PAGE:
Engine Installation

Engine Installation

The Engine Goes Home

After more than a year without one, the Disgustang finally got an engine again on Sunday.  But the engine that went back in wasn’t the one the came from the factory, or even the rebuilt one that replaced it, in fact this is the third different engine this car has had since new.  As you may recall, the story I got was that the previous owners had blown the factory-installed motor at about 75,000 miles.  They’d had a mass-market rebuilt motor installed, but after that, the car never really ran right.  Not long after getting the car back it started regularly fouling one of the spark plugs, and once they got tired of frequently changing plugs, they parked the car off to the side of their driveway, where it sat for the next 25 years.

After tearing it down, when I discovered the replacement block had already been bored .030 over, finding another block seemed like the best thing to do.  Rather than boring the existing block out to .040 over and then inviting durability issues, overheating, and basically taking the block to the limit, getting a standard-bore block seemed like a no-brainer.  The engine that’s now in the car is somewhat of a Frankenstein motor; it has the heads and valve covers that were on the motor that came with the car, the crankshaft out of a motor I bought from Craigslist, the block was bought from another guy from Craigslist, and the connecting rods came from yet another Craigslist seller.  JGM basically picked the best parts out of the boxes of parts I gave them and refinished, rebuilt, and restored them to better than new.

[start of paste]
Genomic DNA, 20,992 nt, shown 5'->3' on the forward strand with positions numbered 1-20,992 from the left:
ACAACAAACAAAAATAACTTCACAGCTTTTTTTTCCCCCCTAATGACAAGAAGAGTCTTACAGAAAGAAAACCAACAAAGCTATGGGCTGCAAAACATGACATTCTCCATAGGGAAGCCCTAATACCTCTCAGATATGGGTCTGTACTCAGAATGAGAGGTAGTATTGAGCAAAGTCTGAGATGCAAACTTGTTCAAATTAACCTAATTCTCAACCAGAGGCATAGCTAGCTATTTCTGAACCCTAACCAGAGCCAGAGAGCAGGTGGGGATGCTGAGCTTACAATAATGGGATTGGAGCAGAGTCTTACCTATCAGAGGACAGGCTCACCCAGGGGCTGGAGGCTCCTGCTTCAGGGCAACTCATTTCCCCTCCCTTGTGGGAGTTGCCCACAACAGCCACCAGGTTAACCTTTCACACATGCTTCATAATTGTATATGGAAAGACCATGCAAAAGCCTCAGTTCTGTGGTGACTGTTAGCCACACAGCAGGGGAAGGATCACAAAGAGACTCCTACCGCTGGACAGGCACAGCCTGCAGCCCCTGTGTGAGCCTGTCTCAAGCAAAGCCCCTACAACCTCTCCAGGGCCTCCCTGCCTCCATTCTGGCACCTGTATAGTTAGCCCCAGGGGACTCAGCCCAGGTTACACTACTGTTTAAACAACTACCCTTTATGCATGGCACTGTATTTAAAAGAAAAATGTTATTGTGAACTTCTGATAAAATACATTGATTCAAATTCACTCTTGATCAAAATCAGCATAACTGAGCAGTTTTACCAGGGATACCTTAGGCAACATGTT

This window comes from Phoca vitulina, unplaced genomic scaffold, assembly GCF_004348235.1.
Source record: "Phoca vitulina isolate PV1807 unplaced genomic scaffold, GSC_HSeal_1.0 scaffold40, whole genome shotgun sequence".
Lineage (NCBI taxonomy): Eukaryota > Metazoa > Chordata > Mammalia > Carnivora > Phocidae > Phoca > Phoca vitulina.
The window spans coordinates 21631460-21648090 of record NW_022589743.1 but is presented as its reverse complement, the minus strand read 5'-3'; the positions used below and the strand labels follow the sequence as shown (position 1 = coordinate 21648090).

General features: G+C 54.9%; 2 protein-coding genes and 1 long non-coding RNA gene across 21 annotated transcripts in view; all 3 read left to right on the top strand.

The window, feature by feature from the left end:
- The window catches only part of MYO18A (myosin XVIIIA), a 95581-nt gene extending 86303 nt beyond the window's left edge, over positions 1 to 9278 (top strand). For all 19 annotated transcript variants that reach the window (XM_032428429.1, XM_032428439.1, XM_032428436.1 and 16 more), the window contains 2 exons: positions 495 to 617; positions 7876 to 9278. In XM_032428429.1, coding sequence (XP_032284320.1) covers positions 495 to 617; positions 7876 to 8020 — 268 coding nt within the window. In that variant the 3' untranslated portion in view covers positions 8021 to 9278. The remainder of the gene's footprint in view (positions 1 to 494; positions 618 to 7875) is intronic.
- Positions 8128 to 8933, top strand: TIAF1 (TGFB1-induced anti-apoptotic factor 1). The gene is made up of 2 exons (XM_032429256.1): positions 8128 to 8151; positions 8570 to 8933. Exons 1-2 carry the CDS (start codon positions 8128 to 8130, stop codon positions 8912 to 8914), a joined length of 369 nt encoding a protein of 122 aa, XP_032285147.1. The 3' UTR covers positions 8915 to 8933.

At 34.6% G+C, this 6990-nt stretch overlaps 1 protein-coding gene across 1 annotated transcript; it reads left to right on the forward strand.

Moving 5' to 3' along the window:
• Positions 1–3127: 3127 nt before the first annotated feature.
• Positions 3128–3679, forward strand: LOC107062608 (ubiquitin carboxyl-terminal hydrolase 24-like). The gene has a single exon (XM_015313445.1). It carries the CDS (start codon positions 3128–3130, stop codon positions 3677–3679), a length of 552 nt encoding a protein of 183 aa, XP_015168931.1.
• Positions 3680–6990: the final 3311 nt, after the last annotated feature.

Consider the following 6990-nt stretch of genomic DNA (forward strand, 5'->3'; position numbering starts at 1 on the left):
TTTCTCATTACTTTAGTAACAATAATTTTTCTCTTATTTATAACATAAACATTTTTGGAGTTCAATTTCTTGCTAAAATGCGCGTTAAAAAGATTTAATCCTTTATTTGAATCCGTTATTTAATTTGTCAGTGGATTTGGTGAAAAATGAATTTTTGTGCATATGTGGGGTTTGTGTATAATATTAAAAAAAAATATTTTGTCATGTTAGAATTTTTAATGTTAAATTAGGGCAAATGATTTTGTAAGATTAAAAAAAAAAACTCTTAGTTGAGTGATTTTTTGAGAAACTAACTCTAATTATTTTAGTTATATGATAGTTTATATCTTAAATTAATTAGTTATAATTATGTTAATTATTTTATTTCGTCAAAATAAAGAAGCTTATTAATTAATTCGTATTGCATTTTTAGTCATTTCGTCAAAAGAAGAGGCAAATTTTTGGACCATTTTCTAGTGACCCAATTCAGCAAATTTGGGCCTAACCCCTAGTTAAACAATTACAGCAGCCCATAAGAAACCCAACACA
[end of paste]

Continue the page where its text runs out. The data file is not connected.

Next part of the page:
It took us the better part of the day to get the engine into the car.  Given how difficult it is to align the hood (without taking paint off, that is), I wanted to leave the hood on.  That made the job a little more complicated, but with two people it wasn’t terrible.  The most time-consuming part of the installation was installing the driver’s side motor mount bolt.  And thanks to the fact that we installed the headers after I mounted the bell-housing, I had the pleasure of doing it twice!

Based on Jim Grubbs’s recommendation, I’d bought Doug Thorley Tri-Y headers.  They fit really nicely in the engine compartment with a lot more clearance than you usually see.  And the quality is quickly clear the moment you look at them.  They even hang down evenly underneath the car.  Unlike practically every other header brand, Doug Thorley headers are designed to fit the car as it came from the factory without modifications, so I don’t need the power steering slave cylinder lowering bracket other brands would need.  I couldn’t be more pleased with the purchase.  The headers install from underneath once the block is in the car, and while the left header is a much tighter installation, we figured out that you could install the left one without needing to lift the engine…as long as the bell housing hasn’t been installed.  So, of course, we installed the bell and then had to go back and lift the engine back up to get the driver’s side header installed.  The passenger side header went in immediately.  And boy are they beautiful!  I can’t stop opening the hood to stare.